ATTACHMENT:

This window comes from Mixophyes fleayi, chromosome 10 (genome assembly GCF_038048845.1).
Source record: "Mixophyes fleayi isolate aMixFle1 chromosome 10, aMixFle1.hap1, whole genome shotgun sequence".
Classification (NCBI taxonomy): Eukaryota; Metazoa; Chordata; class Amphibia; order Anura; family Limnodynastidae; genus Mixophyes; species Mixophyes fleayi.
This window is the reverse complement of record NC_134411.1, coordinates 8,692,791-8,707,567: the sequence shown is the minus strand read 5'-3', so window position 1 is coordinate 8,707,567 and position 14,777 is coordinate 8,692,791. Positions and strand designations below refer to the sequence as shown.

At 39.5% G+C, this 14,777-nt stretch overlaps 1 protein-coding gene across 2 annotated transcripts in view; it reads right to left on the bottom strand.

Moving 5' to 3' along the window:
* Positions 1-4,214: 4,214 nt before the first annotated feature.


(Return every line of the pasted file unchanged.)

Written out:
This window comes from Mixophyes fleayi, chromosome 10 (genome assembly GCF_038048845.1).
Source record: "Mixophyes fleayi isolate aMixFle1 chromosome 10, aMixFle1.hap1, whole genome shotgun sequence".
Classification (NCBI taxonomy): Eukaryota; Metazoa; Chordata; class Amphibia; order Anura; family Limnodynastidae; genus Mixophyes; species Mixophyes fleayi.
This window is the reverse complement of record NC_134411.1, coordinates 8,692,791-8,707,567: the sequence shown is the minus strand read 5'-3', so window position 1 is coordinate 8,707,567 and position 14,777 is coordinate 8,692,791. Positions and strand designations below refer to the sequence as shown.

At 39.5% G+C, this 14,777-nt stretch overlaps 1 protein-coding gene across 2 annotated transcripts in view; it reads right to left on the bottom strand.

Moving 5' to 3' along the window:
* Positions 1-4,214: 4,214 nt before the first annotated feature.